contact history to calendars, tasks, project summaries, and appointment schedules.
ACT! offers built-in word processing, mail merge features, and safeguards to
prevent duplicate records.
your website developed and your organization growing, chances are you’re
looking to start accepting online and in-person donations in the form of credit
cards. The world of credit cards is complex, and there are a number of ways to
accept them as payment — some of which require different types of hardware and
software, and relationships with banks. In
this article, we discuss what you need to know.
Once you’ve decided on a strategy, your nonprofit
can access discounted rates for processing credit and debit card payments and
donations in-person or on your website through Dharma Merchant Services. This offering lets your nonprofit or library
access discounted rates, payment terminals, check processing equipment, and
card readers for mobile devices.
Plus: as a
will return 10 percent of the gross annual processing profits from your
merchant account in the form of an annual donation to you. Learn
conferencing and online collaboration solutions are important for staff and
across the state, country, and world. Here in TechSoup’s San
Francisco office, we use audio conferencing every day to talk with people
working remotely, in the Bay Area, plus staff based in New York or Seattle, and
often London or Poland.
Check out TechSoup’s
GreenTech for a great collection of articles, blog posts, and webinars
on telecommuting, online collaboration, on conducting online trainings.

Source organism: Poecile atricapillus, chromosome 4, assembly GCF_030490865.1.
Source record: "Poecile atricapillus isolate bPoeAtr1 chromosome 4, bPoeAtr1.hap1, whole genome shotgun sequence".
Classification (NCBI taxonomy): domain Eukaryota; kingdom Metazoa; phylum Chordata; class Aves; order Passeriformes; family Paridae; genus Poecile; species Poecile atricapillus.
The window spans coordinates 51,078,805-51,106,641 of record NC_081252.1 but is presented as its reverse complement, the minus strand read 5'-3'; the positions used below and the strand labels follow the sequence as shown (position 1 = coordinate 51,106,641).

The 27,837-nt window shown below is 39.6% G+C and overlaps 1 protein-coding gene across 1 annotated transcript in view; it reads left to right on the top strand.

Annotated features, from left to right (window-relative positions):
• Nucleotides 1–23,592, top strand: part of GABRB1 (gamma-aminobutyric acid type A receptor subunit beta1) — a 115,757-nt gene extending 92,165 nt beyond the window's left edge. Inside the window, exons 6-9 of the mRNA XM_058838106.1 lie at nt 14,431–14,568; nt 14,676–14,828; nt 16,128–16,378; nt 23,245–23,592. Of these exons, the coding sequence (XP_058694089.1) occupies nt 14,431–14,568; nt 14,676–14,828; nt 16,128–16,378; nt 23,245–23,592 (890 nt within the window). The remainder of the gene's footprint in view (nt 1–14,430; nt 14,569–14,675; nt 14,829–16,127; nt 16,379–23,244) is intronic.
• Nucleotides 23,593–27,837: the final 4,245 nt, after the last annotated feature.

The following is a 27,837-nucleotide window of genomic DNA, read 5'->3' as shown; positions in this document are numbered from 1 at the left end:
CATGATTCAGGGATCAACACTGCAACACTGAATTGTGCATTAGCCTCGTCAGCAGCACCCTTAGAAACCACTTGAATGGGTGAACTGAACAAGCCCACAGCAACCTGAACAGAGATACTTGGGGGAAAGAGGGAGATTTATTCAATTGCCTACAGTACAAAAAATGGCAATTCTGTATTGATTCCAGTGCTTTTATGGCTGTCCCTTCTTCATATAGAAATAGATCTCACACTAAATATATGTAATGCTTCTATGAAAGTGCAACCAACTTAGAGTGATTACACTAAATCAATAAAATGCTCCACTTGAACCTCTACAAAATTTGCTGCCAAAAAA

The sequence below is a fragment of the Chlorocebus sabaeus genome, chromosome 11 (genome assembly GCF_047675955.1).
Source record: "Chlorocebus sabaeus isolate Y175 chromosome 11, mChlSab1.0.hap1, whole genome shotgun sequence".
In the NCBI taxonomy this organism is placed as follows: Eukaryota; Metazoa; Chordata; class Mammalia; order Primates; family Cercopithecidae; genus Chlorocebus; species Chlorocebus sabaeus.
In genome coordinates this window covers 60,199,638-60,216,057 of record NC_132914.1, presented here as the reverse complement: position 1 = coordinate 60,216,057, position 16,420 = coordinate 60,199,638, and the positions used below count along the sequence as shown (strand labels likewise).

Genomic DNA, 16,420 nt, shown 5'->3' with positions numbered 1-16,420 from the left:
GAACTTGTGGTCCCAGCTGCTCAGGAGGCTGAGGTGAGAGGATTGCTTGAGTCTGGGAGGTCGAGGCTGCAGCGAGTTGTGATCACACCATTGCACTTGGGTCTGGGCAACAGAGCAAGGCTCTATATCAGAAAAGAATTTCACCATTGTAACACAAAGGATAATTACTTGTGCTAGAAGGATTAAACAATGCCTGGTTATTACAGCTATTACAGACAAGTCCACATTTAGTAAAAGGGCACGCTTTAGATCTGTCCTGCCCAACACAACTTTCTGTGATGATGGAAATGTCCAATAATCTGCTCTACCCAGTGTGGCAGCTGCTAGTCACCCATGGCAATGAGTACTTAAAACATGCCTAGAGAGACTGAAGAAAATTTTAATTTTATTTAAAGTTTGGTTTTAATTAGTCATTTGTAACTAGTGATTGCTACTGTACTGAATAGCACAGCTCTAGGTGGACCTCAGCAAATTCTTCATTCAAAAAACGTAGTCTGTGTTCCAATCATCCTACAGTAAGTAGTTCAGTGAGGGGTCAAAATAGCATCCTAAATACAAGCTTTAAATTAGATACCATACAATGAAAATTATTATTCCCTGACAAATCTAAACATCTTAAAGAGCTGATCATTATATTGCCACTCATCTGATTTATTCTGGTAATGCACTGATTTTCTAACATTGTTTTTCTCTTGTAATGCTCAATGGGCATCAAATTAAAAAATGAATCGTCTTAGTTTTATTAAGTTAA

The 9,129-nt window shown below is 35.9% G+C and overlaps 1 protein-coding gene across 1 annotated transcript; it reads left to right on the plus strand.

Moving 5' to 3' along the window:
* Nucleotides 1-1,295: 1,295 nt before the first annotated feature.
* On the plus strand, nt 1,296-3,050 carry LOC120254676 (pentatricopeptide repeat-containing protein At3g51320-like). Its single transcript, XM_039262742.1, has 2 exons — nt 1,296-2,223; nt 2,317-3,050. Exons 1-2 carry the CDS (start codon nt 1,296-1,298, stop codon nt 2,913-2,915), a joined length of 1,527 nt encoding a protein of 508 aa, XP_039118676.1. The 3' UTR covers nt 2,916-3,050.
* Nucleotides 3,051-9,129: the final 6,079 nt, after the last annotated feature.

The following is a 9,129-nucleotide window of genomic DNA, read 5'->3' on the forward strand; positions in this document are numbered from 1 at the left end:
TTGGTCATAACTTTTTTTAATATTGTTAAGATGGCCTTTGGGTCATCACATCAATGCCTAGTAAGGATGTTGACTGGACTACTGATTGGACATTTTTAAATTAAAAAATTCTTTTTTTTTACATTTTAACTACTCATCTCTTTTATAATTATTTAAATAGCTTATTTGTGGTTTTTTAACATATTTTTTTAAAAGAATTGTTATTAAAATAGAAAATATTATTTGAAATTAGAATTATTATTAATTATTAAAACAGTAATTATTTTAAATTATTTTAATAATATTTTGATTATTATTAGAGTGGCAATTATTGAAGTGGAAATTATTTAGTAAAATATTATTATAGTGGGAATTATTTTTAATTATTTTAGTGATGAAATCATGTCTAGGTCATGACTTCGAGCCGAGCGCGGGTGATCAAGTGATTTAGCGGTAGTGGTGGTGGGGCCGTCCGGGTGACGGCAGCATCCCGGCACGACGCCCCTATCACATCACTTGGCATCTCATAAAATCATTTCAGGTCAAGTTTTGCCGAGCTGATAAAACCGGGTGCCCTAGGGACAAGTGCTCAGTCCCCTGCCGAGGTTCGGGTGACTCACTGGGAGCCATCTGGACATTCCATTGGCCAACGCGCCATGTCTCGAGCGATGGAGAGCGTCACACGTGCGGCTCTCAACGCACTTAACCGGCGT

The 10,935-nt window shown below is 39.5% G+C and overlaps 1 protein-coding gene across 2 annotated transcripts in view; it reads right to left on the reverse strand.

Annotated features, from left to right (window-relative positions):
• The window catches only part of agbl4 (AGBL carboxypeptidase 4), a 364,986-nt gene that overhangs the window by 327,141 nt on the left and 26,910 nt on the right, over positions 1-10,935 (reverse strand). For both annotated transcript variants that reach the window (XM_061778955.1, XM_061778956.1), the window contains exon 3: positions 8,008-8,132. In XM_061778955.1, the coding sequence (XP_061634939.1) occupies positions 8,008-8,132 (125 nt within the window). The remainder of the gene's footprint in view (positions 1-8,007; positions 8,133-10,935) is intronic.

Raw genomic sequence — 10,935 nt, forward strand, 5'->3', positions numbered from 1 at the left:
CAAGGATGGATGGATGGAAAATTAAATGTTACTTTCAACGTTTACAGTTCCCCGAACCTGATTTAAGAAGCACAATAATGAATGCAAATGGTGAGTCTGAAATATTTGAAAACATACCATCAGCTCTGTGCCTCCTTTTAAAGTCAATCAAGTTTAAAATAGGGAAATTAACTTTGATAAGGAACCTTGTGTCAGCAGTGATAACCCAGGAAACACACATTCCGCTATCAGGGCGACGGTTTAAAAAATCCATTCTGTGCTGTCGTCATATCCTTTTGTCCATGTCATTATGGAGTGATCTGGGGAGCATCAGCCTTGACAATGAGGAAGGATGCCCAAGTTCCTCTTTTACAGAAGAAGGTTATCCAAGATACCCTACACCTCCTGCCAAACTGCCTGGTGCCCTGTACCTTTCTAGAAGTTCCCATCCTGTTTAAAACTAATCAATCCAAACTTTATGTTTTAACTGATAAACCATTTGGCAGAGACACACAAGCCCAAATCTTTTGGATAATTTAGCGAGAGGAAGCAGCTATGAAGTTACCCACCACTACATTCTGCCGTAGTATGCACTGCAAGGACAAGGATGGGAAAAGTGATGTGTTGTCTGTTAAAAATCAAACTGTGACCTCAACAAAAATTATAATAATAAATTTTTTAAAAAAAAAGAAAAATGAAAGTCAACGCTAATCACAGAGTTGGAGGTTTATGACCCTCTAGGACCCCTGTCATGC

you’re meeting with board members, constituents, or members of other
audio and web conferencing services help simplify collaboration.
Beyond conference calls, nonprofits can use ReadyTalk (admin fee: $45) to
record audio and video for tutorials and educational webinars hosting up to 25
free attendees at a time. For examples of training webinars held on ReadyTalk,
check out the TechSoup
If your organization is looking to
conduct conference calls, webinars, and training, check out Citrix
Online’s remote web conferencing and training services.
These programs make it easier to hold meetings or training sessions by allowing
staff or constituents from around the world call in to your conferences and
audio conferencing service offers basic audio conferencing
services for an unlimited number of participants within the United States and
Canada at a discounted rate of 2.75-cents per minute, per participant ($1.65
per person, per hour). Rates for international callers are based on each
participant's location (see
a list of international rates). For all calls, only your
organization is charged.
in and check your eligibility to see which of the
donations below are available to your organization. All of these donated
software tools can be requested at the same time. Keep in mind that every
donation program at TechSoup has its own rules and restrictions. Some let you
request only one donation, some, like Microsoft, let you request several.
Technology can help your organization manage its growth more sustainably, but
only if you’re doing the legwork to make sure those technology decisions are
smart and informed. There’s no one-size fits all technology solution for
nonprofits and libraries, and it’s important to remember that.
book you might find helpful is Nonprofit
Management 101: a good beginner’s guide to every facet of
running a new nonprofit. This book walks you through topics like fundraising,
managing technology, marketing, finances, advocacy, and working with boards.
remember that you’re part of a larger community: if you have questions, our
community forums are a great place to ask them. And check out our Learning
Center for nonprofit-specific articles, webinars and tool kits to help your
technology planning needs. We know you’re working hard: TechSoup is here to
help along the way.
Patrick Duggan | TechSoup Digital Marketing Manager
This work is published under a Creative Commons Attribution-NonCommercial-NoDerivs 4.0 International License.